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CCTV: Useless or too intrusive?

Posted by Paul Seaman in Campaigning / Privacy / Rights on 28 June 2008

Why we posted this: Here’s a clear expression of one of the arguments against CCTV: that it doesn’t work. Is that an alternative to the worried view (put by David Davis) that camera surveillance erodes liberty?

The original story:
CCTV doesn’t keep us safe, yet the cameras are everywhere
Bruce Schneier
BT chief security technology officer
The Guardian
26 June 2008
Summary of the story:
This is an authoritative piece which argues the well-known position that CCTV displaces crime and is too inefficient (especially too easily evaded and too little monitored or analysed) to be much use.

livingissues comment:
It’s an open question how CCTV can be both useless and very dangerous to civil liberty.

David Davis has launched a politically eccentric campaign to fight a parliamentary by-election on the premise that the UK is throwing away its civil liberties. CCTV is part of his case, which often states that Britain has more CCTV cameras than any other country. That’s probably true, but the CCTV Users’ Group suggests that the UK has nearer 1.5m cameras than the 4m figure which is often cited.

It is also true that CCTV is quite popular. But that doesn’t make it right or effective. The civil liberties campaigners are right to play to the fear that people who lose their freedom have often thrown it away.

It is worth suggesting that we may be too obsessed by the technology of surveillance and data, such as CCTV, DNA databases, or ID cards. The reality is that it is the fair and reasonable use of the information which matters. The information garnered with any of these technologies might extend people’s liberties, or constrain them, according to whether it was used well, and with proper controls.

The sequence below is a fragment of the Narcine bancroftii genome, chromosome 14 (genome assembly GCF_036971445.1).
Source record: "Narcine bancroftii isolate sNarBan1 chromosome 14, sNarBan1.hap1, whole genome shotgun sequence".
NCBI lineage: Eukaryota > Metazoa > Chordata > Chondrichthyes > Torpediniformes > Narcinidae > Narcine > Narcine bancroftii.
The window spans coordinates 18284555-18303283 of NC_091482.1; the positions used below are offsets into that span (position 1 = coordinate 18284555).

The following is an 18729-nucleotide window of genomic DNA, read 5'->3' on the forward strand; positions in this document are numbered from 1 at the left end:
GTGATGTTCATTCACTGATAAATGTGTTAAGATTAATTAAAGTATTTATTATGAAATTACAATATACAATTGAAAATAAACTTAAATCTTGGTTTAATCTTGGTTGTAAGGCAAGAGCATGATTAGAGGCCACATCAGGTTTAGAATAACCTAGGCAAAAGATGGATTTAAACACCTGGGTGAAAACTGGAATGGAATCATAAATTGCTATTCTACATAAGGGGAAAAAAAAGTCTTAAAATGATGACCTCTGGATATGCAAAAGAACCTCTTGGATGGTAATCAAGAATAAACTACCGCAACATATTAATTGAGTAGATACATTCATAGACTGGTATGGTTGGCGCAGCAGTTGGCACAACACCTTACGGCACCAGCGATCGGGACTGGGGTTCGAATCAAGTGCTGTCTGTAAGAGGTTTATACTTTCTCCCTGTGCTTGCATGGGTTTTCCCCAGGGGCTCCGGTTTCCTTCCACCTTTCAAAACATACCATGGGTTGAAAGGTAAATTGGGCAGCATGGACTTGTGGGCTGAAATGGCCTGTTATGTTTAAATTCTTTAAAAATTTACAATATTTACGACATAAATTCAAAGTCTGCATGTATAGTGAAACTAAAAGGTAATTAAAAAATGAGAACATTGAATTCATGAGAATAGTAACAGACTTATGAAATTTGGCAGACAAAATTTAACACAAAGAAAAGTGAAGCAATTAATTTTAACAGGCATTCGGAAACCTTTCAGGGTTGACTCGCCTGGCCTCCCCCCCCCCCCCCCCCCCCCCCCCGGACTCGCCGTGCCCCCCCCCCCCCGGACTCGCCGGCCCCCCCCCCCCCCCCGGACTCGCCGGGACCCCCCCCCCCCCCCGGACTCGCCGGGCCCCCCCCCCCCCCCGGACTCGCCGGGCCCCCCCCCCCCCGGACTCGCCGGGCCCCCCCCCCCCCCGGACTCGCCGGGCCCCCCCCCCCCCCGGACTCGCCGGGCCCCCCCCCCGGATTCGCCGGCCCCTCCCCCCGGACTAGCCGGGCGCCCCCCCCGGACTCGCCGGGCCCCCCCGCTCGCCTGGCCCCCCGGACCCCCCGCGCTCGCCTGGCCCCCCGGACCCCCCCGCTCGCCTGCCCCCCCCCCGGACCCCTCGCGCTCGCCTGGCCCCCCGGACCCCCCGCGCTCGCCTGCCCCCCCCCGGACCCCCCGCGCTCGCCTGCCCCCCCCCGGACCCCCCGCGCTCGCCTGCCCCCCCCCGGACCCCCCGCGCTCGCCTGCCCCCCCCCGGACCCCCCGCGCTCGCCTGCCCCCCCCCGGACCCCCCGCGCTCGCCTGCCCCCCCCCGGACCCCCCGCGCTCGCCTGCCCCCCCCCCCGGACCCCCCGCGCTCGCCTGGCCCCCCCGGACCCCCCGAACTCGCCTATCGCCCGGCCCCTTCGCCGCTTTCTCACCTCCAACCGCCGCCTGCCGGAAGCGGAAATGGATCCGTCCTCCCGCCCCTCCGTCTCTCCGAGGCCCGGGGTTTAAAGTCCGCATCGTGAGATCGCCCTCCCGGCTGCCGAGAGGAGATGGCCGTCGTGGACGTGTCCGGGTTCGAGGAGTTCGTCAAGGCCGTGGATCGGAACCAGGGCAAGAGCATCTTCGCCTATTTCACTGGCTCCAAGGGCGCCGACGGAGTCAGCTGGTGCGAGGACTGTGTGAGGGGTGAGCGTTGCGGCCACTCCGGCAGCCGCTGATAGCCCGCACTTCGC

* On CCTV, one wants to be sure that the data is used only for proper legal purposes.

* On DNA databases, one might put a case that one should hold only the DNA of known criminals - or of the whole population.  Anything in between is tricky. (But the more you hold, the more horrendous the issues of efficient use.)

* On ID cards, one wonders whether government has proved itself sufficiently secure to hold much data on us. But then it does already hold a huge amount. Maybe gathering the data in one card (and one government data department) might increase the chances of its being secure.

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One comment

  1. On July 23rd, 2008 at 8:33 pm, Cracks House wrote :

    Cracks House…

    I can not agree with you in 100% regarding some thoughts, but you got good point of view…

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